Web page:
album review: st. vincent, st. vincent
You might know her by the name Annie Clark. Maybe you recognise her as that wild-haired sister who knows her way up and down a fretboard. Perhaps you don’t yet know her at all. If not, it would be worth getting acquainted.
St. Vincent has just unleashed the aural force that is her fourth studio album, St. Vincent. And so it ought to be self-titled; it’s a statement. As always, her lyrics paint a wonderfully vivid picture of what goes on inside the mind of an artist whose audience will always indulge her quirks. Somehow she has managed to turn an encounter with a rattlesnake into the grand opening of one of the most refreshing albums you are likely to hear this year (I’m calling it). Admittedly, it took a couple of listens to really “get” ‘Rattlesnake’, but it is a definite winner and is worthy of its place.
Lead single ‘Birth in Reverse’ is another highlight. Clark sings ‘Oh what an ordinary day, take out the garbage, masturbate’ as though she expects her audience to nod along in agreement. As mundane as that might sound (depending on your own day), it’s an upbeat track that will make you want to bust out every single daggy dance move that you have within you. The track is just daring you not to crack a smile.
‘Digital Witness’ is another energetic track which is accompanied by a video that provides some entertaining viewing. Clark muses ‘If I can’t show it, you can’t see it,’ and we’ve all witnessed the way that the ‘Age of Technology’ has enabled the serial over-sharers to leave their digital footprints. Laced with a catchy brass riff, Clark’s audience becomes a marching band following her lead. It’s hard not to get involved with this one, it really deserves its own volume setting.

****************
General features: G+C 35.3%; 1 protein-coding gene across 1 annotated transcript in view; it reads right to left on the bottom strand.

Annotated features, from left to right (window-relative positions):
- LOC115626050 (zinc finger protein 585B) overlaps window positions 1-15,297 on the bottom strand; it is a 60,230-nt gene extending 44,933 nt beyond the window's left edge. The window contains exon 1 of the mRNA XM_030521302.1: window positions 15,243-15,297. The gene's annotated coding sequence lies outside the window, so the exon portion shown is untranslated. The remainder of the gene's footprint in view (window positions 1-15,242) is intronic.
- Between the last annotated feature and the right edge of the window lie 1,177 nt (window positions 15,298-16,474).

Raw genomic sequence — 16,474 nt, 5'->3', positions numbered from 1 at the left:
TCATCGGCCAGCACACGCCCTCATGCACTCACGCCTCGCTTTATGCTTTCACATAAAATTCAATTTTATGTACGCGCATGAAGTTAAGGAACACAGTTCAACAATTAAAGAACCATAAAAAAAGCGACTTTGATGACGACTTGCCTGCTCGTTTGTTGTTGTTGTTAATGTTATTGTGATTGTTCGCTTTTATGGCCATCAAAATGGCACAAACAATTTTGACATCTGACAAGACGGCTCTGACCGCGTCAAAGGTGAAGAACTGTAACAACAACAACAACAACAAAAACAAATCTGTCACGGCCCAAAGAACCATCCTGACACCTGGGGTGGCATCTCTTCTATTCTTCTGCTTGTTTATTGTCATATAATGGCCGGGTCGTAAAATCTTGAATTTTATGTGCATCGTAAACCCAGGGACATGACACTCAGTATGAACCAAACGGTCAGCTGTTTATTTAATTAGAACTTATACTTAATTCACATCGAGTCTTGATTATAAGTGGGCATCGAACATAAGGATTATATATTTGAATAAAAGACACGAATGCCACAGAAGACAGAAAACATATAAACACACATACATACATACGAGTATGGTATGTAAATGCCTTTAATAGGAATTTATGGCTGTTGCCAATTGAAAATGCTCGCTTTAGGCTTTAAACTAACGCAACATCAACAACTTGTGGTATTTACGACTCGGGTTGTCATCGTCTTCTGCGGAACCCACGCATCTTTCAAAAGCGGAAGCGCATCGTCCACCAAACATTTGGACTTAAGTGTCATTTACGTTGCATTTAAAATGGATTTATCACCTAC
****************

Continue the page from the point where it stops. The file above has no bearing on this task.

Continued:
She closes with ‘Severed Crossed Fingers’, where the pace of the synth and bass soften and her vocals are at their purest. It’s a satisfying end to a thematically charged album. If she hasn’t won you over by now, this display of raw emotion should seal the deal.
The production on St. Vincent is impressively neat. Even the songs that seem to be carried by the simplest melodies bear their own intricacies that are accommodated quite comfortably by John Congleton’s mastery. Clark and Congleton prove once again that they are a solid team, fusing rock with electro-pop to achieve a first-class result that few others could boast. It’s hard to fault their combined effort on this record.
Behind St. Vincent is a woman who knows her craft well, and whether or not you find Clark’s style of music particularly enjoyable, both her talent and diligence are undeniable. Without sounding too biased, there is surely at least one track on this album for most listeners to connect to. St. Vincent’s existing fans will not be disappointed by this offering and newcomers might find themselves wondering why they hadn’t discovered her sooner.